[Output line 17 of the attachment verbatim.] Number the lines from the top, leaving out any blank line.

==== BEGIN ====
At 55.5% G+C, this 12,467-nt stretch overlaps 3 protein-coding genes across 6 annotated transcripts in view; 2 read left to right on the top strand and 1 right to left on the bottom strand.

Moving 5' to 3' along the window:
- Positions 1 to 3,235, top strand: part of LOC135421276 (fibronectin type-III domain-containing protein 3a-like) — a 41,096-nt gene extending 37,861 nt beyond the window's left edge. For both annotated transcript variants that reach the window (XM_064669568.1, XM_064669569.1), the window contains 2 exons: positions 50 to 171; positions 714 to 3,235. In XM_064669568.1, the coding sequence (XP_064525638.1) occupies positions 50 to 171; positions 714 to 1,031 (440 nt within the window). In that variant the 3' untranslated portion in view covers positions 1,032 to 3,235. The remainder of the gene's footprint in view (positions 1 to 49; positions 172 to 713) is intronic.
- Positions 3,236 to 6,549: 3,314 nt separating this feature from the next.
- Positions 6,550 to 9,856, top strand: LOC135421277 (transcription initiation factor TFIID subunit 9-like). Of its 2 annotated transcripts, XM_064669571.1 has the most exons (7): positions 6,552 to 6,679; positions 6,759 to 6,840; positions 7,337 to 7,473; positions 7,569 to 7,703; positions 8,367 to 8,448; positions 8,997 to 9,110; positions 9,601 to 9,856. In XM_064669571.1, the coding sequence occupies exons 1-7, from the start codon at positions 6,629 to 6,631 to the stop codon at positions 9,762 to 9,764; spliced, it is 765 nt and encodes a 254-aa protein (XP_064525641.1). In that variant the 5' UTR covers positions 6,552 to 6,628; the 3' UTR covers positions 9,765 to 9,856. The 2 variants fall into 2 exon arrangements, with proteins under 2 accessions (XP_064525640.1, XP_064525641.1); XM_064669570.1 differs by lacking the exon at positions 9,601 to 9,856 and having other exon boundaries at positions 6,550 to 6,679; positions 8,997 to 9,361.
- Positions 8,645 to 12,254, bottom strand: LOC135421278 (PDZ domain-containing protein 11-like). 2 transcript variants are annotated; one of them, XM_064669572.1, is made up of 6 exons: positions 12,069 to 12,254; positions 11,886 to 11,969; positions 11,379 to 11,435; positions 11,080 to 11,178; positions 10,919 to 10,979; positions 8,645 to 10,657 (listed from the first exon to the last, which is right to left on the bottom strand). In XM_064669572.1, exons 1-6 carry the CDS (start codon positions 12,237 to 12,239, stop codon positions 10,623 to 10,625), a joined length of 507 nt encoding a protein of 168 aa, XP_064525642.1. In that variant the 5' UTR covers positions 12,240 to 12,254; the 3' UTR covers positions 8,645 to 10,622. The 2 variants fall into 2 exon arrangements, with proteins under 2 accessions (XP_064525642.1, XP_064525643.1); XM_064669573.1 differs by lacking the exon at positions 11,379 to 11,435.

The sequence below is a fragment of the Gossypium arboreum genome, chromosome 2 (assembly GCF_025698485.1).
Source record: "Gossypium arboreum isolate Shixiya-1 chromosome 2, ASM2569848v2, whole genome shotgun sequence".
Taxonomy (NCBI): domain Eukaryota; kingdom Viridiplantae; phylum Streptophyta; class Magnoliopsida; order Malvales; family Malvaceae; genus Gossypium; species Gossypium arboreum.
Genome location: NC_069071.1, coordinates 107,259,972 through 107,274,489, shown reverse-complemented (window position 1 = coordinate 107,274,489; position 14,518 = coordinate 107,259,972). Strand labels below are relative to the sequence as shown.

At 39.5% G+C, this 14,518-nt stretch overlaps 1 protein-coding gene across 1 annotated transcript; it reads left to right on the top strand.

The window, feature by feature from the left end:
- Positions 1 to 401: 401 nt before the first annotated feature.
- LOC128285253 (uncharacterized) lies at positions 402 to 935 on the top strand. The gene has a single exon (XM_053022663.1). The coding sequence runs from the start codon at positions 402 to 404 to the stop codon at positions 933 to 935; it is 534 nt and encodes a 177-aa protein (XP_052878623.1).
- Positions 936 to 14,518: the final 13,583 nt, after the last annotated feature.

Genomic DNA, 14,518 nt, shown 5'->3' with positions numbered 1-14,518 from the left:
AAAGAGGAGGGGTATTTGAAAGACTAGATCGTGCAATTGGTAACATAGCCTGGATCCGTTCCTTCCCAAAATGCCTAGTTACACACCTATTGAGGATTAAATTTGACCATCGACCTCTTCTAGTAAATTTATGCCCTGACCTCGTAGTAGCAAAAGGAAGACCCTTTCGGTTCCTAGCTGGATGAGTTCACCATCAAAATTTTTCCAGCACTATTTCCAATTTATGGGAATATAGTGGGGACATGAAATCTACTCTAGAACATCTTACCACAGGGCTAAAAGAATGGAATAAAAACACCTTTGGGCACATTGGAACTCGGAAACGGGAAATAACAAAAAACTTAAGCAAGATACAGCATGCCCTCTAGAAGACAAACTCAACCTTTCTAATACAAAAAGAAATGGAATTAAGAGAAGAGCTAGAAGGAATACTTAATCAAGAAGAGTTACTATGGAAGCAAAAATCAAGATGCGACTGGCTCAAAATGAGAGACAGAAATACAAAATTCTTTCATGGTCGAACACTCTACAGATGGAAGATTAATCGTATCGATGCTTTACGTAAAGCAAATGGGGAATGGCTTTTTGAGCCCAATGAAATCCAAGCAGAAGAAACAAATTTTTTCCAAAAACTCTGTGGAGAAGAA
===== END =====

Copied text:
AAAGAGGAGGGGTATTTGAAAGACTAGATCGTGCAATTGGTAACATAGCCTGGATCCGTTCCTTCCCAAAATGCCTAGTTACACACCTATTGAGGATTAAATTTGACCATCGACCTCTTCTAGTAAATTTATGCCCTGACCTCGTAGTAGCAAAAGGAAGACCCTTTCGGTTCCTAGCTGGATGAGTTCACCATCAAAATTTTTCCAGCACTATTTCCAATTTATGGGAATATAGTGGGGACATGAAATCTACTCTAGAACATCTTACCACAGGGCTAAAAGAATGGAATAAAAACACCTTTGGGCACATTGGAACTCGGAAACGGGAAATAACAAAAAACTTAAGCAAGATACAGCATGCCCTCTAGAAGACAAACTCAACCTTTCTAATACAAAAAGAAATGGAATTAAGAGAAGAGCTAGAAGGAATACTTAATCAAGAAGAGTTACTATGGAAGCAAAAATCAAGATGCGACTGGCTCAAAATGAGAGACAGAAATACAAAATTCTTTCATGGTCGAACACTCTACAGATGGAAGATTAATCGTATCGATGCTTTACGTAAAGCAAATGGGGAATGGCTTTTTGAGCCCAATGAAATCCAAGCAGAAGAAACAAATTTTTTCCAAAAACTCTGTGGAGAAGAA